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74,758 OCEAN PASSPORTS
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Save the Menhaden, Save the Atlantic Fishery

Source: New York Times/ John G. Gans - November 14, 2017 in Politics

Save the Menhaden, Save the Atlantic Fishery
Photo: Nilfanion/Wikimedia Commons (CC BY-SA 4.0)

Earlier this year, a couple of New Jersey anglers were fishing the waters near the Verrazano-Narrows Bridge when a humpback whale nearly landed in their 19-foot boat. Their video of the encounter was watched hundreds of thousands of times and made national news, but most people likely missed one detail — the small fish that landed in the boat along with the whale.

Fishermen like myself, however, recognized it right away as an Atlantic menhaden. Anglers learn to look for that small fish, because we know that where we find menhaden, we’ll also find whales, striped bass and a wealth of other marine life. During my last striped bass fishing trip off the Rockaways, I was lucky enough to catch my fill of big stripers and see feeding by porpoises, osprey and humpbacks. It was a National Geographic experience just a few miles from Manhattan.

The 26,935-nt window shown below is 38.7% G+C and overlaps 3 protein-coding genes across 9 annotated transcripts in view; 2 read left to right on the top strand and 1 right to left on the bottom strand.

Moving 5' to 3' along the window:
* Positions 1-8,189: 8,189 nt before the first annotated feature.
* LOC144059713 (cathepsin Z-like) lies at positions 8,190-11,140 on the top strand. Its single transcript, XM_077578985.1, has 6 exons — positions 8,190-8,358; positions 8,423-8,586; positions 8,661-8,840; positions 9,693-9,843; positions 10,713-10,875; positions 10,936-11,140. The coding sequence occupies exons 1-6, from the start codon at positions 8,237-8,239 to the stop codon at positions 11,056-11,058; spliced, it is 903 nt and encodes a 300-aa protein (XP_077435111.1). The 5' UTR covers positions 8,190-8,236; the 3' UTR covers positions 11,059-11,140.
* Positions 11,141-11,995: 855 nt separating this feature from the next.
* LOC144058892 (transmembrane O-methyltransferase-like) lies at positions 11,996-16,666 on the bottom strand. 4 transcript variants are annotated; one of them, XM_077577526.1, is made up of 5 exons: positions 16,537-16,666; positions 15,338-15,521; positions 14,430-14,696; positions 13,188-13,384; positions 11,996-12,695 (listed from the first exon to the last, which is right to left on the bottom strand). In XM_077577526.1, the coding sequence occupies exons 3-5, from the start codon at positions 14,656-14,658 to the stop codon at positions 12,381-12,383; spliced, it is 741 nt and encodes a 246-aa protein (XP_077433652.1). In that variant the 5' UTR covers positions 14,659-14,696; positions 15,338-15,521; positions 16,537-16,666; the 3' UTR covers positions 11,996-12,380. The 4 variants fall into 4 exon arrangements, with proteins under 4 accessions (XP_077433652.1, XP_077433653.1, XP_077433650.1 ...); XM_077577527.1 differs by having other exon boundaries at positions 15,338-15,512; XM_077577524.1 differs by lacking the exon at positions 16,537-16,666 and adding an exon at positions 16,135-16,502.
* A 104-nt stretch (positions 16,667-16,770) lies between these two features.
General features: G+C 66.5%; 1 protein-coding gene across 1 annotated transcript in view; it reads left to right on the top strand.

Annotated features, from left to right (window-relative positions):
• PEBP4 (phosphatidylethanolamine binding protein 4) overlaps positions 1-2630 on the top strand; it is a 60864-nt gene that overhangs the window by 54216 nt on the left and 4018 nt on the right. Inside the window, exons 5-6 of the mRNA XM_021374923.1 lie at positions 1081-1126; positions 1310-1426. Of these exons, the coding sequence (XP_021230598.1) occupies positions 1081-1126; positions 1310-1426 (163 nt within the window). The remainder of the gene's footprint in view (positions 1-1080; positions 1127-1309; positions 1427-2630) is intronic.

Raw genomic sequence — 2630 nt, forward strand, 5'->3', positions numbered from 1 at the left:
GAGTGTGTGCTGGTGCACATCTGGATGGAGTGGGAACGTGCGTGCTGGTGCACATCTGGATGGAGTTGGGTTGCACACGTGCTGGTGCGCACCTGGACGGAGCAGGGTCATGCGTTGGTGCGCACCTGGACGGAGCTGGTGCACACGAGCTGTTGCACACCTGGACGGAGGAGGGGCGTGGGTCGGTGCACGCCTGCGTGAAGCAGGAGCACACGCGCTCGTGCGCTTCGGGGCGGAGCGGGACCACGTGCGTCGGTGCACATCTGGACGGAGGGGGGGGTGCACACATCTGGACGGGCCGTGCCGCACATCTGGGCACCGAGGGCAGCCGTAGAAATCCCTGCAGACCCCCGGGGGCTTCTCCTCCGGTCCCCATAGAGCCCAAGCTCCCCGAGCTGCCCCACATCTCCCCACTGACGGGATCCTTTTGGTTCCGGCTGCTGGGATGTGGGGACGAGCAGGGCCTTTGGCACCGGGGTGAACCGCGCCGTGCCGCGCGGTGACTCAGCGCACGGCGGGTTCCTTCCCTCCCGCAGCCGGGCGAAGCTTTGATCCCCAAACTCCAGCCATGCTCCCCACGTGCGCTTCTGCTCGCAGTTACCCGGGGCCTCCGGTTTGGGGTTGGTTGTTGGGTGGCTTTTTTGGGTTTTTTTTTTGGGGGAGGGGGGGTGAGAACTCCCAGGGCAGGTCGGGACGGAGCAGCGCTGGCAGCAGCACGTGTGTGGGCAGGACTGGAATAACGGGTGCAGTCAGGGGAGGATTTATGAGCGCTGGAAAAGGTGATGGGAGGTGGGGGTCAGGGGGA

An important reason for bountiful catches like mine, many scientists believe, is the recovery of the menhaden, which began in 2013 after the Atlantic States Marine Fisheries Commission, the government body that manages the species and others, enacted the first-ever catch limits for the fish, which is rendered into heart-healthy omega-3 fatty acid fish oil and used to produce fertilizers and high-protein animal feeds.

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